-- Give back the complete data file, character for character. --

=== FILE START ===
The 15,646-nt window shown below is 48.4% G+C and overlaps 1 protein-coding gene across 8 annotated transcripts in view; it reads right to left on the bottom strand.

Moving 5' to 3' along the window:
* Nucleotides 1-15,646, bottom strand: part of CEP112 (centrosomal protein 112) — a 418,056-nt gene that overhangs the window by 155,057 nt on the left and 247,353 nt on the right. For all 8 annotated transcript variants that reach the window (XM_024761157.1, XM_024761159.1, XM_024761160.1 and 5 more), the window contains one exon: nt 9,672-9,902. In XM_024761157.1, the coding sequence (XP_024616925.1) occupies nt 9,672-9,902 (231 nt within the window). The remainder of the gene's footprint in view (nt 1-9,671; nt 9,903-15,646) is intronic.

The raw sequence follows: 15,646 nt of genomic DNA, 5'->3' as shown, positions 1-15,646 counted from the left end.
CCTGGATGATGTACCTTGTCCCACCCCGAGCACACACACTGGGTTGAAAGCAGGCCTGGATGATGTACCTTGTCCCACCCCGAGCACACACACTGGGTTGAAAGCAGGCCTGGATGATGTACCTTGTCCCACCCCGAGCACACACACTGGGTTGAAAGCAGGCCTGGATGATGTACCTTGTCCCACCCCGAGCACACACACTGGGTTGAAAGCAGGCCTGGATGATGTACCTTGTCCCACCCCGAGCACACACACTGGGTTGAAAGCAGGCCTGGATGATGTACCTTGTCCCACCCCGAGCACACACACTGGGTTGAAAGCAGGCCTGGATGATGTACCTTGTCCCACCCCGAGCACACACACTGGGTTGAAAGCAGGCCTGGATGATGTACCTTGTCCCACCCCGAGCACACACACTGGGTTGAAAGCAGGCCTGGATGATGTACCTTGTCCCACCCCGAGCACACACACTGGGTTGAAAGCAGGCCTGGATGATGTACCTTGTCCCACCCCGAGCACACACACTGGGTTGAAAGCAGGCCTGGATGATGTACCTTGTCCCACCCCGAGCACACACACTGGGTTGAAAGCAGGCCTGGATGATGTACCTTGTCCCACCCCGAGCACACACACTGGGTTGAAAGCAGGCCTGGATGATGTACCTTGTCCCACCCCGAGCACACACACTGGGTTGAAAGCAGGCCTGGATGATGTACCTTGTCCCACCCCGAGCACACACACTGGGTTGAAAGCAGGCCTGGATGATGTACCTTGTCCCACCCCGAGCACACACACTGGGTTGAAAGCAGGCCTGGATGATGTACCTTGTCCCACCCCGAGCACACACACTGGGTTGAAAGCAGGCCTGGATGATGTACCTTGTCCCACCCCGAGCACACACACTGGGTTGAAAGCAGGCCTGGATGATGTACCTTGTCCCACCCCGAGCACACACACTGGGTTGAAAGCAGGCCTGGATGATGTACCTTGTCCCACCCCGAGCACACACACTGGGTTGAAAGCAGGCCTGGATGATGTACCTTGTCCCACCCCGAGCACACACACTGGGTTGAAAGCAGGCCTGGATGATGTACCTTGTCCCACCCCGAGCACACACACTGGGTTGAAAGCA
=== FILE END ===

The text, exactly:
The 15,646-nt window shown below is 48.4% G+C and overlaps 1 protein-coding gene across 8 annotated transcripts in view; it reads right to left on the bottom strand.

Moving 5' to 3' along the window:
* Nucleotides 1-15,646, bottom strand: part of CEP112 (centrosomal protein 112) — a 418,056-nt gene that overhangs the window by 155,057 nt on the left and 247,353 nt on the right. For all 8 annotated transcript variants that reach the window (XM_024761157.1, XM_024761159.1, XM_024761160.1 and 5 more), the window contains one exon: nt 9,672-9,902. In XM_024761157.1, the coding sequence (XP_024616925.1) occupies nt 9,672-9,902 (231 nt within the window). The remainder of the gene's footprint in view (nt 1-9,671; nt 9,903-15,646) is intronic.

The raw sequence follows: 15,646 nt of genomic DNA, 5'->3' as shown, positions 1-15,646 counted from the left end.
CCTGGATGATGTACCTTGTCCCACCCCGAGCACACACACTGGGTTGAAAGCAGGCCTGGATGATGTACCTTGTCCCACCCCGAGCACACACACTGGGTTGAAAGCAGGCCTGGATGATGTACCTTGTCCCACCCCGAGCACACACACTGGGTTGAAAGCAGGCCTGGATGATGTACCTTGTCCCACCCCGAGCACACACACTGGGTTGAAAGCAGGCCTGGATGATGTACCTTGTCCCACCCCGAGCACACACACTGGGTTGAAAGCAGGCCTGGATGATGTACCTTGTCCCACCCCGAGCACACACACTGGGTTGAAAGCAGGCCTGGATGATGTACCTTGTCCCACCCCGAGCACACACACTGGGTTGAAAGCAGGCCTGGATGATGTACCTTGTCCCACCCCGAGCACACACACTGGGTTGAAAGCAGGCCTGGATGATGTACCTTGTCCCACCCCGAGCACACACACTGGGTTGAAAGCAGGCCTGGATGATGTACCTTGTCCCACCCCGAGCACACACACTGGGTTGAAAGCAGGCCTGGATGATGTACCTTGTCCCACCCCGAGCACACACACTGGGTTGAAAGCAGGCCTGGATGATGTACCTTGTCCCACCCCGAGCACACACACTGGGTTGAAAGCAGGCCTGGATGATGTACCTTGTCCCACCCCGAGCACACACACTGGGTTGAAAGCAGGCCTGGATGATGTACCTTGTCCCACCCCGAGCACACACACTGGGTTGAAAGCAGGCCTGGATGATGTACCTTGTCCCACCCCGAGCACACACACTGGGTTGAAAGCAGGCCTGGATGATGTACCTTGTCCCACCCCGAGCACACACACTGGGTTGAAAGCAGGCCTGGATGATGTACCTTGTCCCACCCCGAGCACACACACTGGGTTGAAAGCAGGCCTGGATGATGTACCTTGTCCCACCCCGAGCACACACACTGGGTTGAAAGCAGGCCTGGATGATGTACCTTGTCCCACCCCGAGCACACACACTGGGTTGAAAGCAGGCCTGGATGATGTACCTTGTCCCACCCCGAGCACACACACTGGGTTGAAAGCAGGCCTGGATGATGTACCTTGTCCCACCCCGAGCACACACACTGGGTTGAAAGCA